Accordingly, assuming solely for purposes of this motion that all of the facts are as pled by Mr. Gresham with respect to the arrest, no constitutionally excessive force was used. Summary judgment as to both the Trooper Defendants and the Municipal Defendants is therefore granted on this issue.

iv. Chain Conspiracy.

Mr. Gresham's Complaint alleges that the defendants conspired to deprive him of his rights in violation of 42 USC § 1985. Mr. Gresham claims that the Anchorage Police Department, Municipality of Anchorage, Alaska State Troopers, MEA, and a prosecutor for the United States Attorney's Office did conspire or go in disguise, some parties unknown, for the purpose of depriving, either directly or indirectly, the equal protection of the laws, or equal privileges and immunities under the Laws and Constitution.*fn90

Section 1985(3) provides, in relevant part:

If two or more persons in any State or Territory conspire or go in disguise on the highway or on the premises of another, for the purpose of depriving, either directly or indirectly, any person or class of persons of the equal protection of the laws, or of equal privileges and immunities under the laws; or for the purpose of preventing or hindering the constituted authorities of any State or Territory from giving or securing to all persons within such State or Territory the equal protection of the laws; . . . in any case of conspiracy set forth in this section, if one or more persons engaged therein do, or cause to be done, any act in furtherance of the object of such conspiracy, whereby another is injured in his person or property, or deprived of having and exercising any right or privilege of a citizen of the United States, the party so injured or deprived may have an action for the recovery of damages occasioned by such injury or deprivation, against any one or more of the conspirators.*fn91

Thus, § 1985(3) allows a cause of action for conspiracy to deprive a plaintiff of his constitutional rights, but only where the plaintiff has suffered an actual constitutional deprivation.*fn92

As detailed above, this court has ruled that the defendants are entitled to summary judgment on all of Mr. Gresham's claims, with the exception of his challenge to the search warrant and the Miranda warning, as to which further proceedings have been stayed pending the conclusion of the criminal case. As a matter of law, therefore, Mr. Gresham cannot sustain an action for § 1985 conspiracy based on the dismissed claims, as he has not demonstrated any deprivation as required by § 1985(3).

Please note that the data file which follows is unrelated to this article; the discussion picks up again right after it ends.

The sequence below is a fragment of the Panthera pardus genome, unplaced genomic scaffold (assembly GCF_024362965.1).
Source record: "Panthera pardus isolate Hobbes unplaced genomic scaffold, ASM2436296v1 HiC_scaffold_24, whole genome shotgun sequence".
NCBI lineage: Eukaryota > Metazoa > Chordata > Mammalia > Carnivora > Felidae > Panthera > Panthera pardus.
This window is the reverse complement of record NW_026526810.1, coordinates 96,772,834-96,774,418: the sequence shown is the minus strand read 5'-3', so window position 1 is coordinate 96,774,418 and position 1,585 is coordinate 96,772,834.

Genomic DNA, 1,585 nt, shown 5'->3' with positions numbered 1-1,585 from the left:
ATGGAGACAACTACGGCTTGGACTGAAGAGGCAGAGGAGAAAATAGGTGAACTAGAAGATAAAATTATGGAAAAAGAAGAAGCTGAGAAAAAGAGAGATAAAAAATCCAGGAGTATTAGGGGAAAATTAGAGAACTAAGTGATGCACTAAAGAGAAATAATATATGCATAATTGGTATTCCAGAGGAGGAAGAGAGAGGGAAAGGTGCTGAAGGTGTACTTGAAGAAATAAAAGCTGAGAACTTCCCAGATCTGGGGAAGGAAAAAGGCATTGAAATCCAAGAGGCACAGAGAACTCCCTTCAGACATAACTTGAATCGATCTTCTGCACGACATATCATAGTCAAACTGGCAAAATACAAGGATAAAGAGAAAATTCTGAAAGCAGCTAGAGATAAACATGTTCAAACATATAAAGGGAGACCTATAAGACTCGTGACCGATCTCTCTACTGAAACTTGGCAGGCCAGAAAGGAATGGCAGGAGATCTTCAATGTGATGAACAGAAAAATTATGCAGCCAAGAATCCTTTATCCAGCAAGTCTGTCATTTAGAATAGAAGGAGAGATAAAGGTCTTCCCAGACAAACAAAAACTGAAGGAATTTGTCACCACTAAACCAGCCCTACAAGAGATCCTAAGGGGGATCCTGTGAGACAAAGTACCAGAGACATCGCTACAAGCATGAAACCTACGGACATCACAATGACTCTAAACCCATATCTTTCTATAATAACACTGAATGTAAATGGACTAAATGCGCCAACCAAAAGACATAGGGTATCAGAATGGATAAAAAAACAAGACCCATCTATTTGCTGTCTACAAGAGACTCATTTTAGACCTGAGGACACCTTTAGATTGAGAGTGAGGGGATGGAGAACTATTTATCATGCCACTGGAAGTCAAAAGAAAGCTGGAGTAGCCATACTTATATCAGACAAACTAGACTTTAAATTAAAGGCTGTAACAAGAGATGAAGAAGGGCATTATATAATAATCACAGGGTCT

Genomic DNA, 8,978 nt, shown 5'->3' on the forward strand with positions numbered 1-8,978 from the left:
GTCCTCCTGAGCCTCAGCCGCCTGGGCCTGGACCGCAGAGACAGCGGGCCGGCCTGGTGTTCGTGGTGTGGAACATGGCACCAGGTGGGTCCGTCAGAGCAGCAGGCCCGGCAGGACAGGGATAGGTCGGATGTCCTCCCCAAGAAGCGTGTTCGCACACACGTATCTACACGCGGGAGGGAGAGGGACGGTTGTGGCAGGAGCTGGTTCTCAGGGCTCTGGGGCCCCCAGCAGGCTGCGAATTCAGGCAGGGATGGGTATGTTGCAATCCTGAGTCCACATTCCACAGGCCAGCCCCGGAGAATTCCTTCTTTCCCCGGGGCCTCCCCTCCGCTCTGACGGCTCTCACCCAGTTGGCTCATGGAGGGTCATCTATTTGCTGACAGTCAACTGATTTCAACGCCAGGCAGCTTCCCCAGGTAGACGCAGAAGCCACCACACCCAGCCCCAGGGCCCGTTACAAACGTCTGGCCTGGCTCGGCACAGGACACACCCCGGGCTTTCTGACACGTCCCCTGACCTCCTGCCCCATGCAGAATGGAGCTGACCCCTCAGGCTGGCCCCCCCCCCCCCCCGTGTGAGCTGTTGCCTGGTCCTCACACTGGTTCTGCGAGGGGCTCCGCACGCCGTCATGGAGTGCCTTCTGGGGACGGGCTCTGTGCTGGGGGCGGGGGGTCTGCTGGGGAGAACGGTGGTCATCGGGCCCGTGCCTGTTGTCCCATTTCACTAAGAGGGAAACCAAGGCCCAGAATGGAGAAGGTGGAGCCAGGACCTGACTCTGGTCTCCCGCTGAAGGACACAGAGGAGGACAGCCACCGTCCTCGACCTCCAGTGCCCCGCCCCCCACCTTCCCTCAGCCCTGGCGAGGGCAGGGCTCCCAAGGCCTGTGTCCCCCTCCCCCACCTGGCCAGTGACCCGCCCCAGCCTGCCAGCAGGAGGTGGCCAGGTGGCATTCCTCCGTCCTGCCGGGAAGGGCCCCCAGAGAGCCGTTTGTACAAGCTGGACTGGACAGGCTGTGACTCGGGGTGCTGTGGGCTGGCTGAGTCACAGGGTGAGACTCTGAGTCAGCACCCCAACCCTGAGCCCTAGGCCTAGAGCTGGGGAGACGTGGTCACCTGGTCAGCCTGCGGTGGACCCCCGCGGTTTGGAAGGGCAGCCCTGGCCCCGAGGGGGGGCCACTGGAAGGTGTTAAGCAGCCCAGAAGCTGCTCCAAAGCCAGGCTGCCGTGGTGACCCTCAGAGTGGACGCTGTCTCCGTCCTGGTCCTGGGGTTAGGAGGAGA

As discussed above, Mr. Gresham's § 1983 claims arising from the alleged lack of probable cause for the warrant and alleged violation of Miranda rights are not presently before the court. That portion of Mr. Gresham's claim of conspiracy under § 1985 are inexorably linked to these § 1983 claim. Accordingly, for the reasons stated above in this court's application of Heck and Wallace to Mr. Gresham's § 1983 claims, Mr. Gresham's related § 1985 claims against the remaining defendants are also STAYED until the conclusion of his criminal proceedings.


For the foregoing reasons, it is ordered:

1. Mr. Masters' Motion at docket 28 is GRANTED. Mr. Masters is dismissed from this action.

2. The Motion to Dismiss Municipal Defendants MOA, APD, and Mark Mew at docket 21 is GRANTED, and these three defendants are dismissed from this action.

3. MEA's Motion for Summary Judgment at docket 60 is GRANTED. MEA is dismissed from this action.

4. The Troopers Defendants' Motion for Summary Judgment at docket 34 and the Motion to Dismiss Municipal Defendants Jack Carson and Eric Smith at docket 21, treated as a Rule 56 motion for summary judgment, are GRANTED with respect to all of Mr. Gresham's claims raised against these defendants in this action except his §§ 1983 and 1985 claims relating to the execution of the search warrant and the alleged violation of Miranda rights as pled against Jack Carson, Eric Smith, Michael Ingram and Kyle Young.

5. Mr. Gresham's §§ 1983 and 1985 claims relating to the execution of the search warrant and the alleged violation of his Miranda rights as pled against Jack Carson, Eric Smith, Michael Ingram, and Kyle Young are STAYED until the conclusion of Case No. 3:12-cr-00015-TMB, including any appeal or the expiration of the time limit for any appeal in that case has run. At that time, any party may file a motion to lift the stay or dismiss this matter.

6. Mr. Gresham shall file a report with this court regarding the status of his criminal proceedings no later than November 30, 2012, and at such intervals thereafter as this court may order.

7. Mr. Gresham's Motion to Stay Proceedings at docket 66 is DENIED as moot.